As we anticipated a year and a half ago with the creation of IAG, the fragility of the global economic environment has driven forward the process of consolidation in the industry. Though still limited by a strict regulatory framework, this trend has been accelerating. And, as we have seen, consolidation is occurring on both sides of the Atlantic, despite being a complex process, and it is IAG's wish to be at the forefront. To put it very simply but bluntly our strategy is this: we want to be the world’s leading airline group.

By creating a shareholder structure that makes it possible to efficiently manage distinctive airline brands, we have designed a unique and exceptionally flexible model offering a common platform of services.

It means that new companies will be able to integrate easily with the Group. They will be able to conserve their identities, culture and brand, while benefitting from the efficiency gains that come with being a member of a Group with a first-class executive team and solid system of corporate governance.

Our goals are ambitious but realistic. It is clear to us that the process of consolidation is not just about acquisitions and mergers. It is also about having partners that add value to the Group, enabling us to confront the new realities facing the industry from a position of leadership in our strategic markets.

The merger between Iberia and British Airways was the first step, followed up recently by our first acquisition when we incorporated bmi. This will allow us to expand at Heathrow and open up new long-haul routes to the key trading markets.

We have stood out from the crowd by anticipating the changes that have taken place in the industry and by having a clear vision as to how to improve IAG's positioning to compete more effectively with other global airline groups. Our priority therefore is the profitability of our business rather than organic growth at any cost.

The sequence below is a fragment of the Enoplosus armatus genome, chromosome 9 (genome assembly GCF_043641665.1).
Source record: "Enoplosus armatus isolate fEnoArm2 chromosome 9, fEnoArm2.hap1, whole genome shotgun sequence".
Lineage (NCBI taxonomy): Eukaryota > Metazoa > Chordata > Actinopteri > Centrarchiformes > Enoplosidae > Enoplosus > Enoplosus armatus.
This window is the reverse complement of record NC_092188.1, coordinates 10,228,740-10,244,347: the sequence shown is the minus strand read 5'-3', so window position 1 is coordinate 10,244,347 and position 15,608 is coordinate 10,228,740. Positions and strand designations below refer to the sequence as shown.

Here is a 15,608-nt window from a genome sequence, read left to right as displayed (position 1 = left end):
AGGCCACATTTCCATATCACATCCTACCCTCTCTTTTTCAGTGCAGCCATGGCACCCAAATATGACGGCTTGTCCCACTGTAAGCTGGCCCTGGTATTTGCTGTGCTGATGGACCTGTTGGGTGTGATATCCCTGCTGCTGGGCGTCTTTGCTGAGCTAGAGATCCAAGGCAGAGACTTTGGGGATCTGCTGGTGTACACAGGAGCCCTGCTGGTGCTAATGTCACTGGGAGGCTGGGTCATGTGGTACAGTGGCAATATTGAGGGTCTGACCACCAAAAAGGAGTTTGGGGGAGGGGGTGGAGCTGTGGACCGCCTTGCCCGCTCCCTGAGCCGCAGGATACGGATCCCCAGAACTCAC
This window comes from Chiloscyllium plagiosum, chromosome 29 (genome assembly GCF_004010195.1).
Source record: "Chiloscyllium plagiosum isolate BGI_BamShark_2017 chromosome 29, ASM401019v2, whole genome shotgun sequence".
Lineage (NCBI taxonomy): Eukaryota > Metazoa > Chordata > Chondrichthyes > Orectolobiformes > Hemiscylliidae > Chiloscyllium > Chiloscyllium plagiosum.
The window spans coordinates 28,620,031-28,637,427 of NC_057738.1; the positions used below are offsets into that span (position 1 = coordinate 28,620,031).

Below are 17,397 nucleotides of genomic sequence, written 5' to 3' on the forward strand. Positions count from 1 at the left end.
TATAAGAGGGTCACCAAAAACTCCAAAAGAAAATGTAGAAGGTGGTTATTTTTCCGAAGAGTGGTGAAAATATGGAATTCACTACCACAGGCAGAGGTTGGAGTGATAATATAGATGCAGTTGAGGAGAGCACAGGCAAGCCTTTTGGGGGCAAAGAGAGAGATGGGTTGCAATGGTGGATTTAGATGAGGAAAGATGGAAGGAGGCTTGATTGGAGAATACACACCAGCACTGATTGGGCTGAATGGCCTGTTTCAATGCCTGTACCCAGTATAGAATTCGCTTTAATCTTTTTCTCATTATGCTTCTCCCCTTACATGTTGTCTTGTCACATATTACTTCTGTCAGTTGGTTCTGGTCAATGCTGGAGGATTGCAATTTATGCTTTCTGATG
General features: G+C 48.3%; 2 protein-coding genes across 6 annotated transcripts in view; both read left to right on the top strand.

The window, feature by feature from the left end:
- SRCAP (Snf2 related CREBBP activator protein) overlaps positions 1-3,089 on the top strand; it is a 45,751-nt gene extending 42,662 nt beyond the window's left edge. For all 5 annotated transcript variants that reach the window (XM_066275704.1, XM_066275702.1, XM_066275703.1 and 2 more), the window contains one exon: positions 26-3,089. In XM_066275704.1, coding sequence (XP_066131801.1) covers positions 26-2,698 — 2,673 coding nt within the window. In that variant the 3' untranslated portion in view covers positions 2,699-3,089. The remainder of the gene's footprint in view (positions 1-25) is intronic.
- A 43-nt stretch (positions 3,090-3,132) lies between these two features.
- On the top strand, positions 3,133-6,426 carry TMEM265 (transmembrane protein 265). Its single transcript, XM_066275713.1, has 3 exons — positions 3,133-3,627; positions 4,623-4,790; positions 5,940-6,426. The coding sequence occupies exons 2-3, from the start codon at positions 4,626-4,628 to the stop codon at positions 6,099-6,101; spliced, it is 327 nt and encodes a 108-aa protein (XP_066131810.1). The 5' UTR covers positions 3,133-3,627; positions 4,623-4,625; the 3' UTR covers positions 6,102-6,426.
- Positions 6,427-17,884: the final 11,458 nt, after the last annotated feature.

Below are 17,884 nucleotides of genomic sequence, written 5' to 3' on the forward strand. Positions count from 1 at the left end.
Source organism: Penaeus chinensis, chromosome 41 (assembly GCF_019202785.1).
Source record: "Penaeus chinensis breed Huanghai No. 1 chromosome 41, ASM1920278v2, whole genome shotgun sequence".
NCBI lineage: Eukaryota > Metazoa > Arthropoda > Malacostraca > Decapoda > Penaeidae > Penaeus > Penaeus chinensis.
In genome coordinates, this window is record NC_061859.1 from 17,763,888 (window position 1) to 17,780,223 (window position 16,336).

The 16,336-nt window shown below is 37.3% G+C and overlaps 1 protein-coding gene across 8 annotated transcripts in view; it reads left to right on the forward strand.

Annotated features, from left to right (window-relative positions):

As I indicated earlier, British Airways and Iberia were faced, just like their competitors, with a complex and difficult scenario in 2011

Obtaining an operating profit of 485 million euros and combined revenues of 16.3 billion euros is therefore a result of which we can certainly be very proud.

As the chief executive will explain later on, we have made considerable progress in obtaining synergies from the merger, so much so, that we have increased our target for annual revenue and cost synergies by 100 million euros to 500 million euros from 2015.

This creates real benefits for our customers, and we are determined to continually improve the services we provide to them.

Our focus is to build on our leading position at the Madrid and London hubs, as well as in our strategic markets, while we continue to restructure short and medium-haul operations. The creation of Iberia Express represents one more step in our determination to develop an efficient business in these routes in order to feed the growth of the long-haul operations.

Our firm commitment to you, our shareholders, is to grow IAG in a profitable and sustainable manner. We will therefore remain on the lookout for opportunities for consolidation that will enable us to improve our competitive position. At the same time we will continue to focus on expanding our margins, not just through synergies, but also by transforming business models.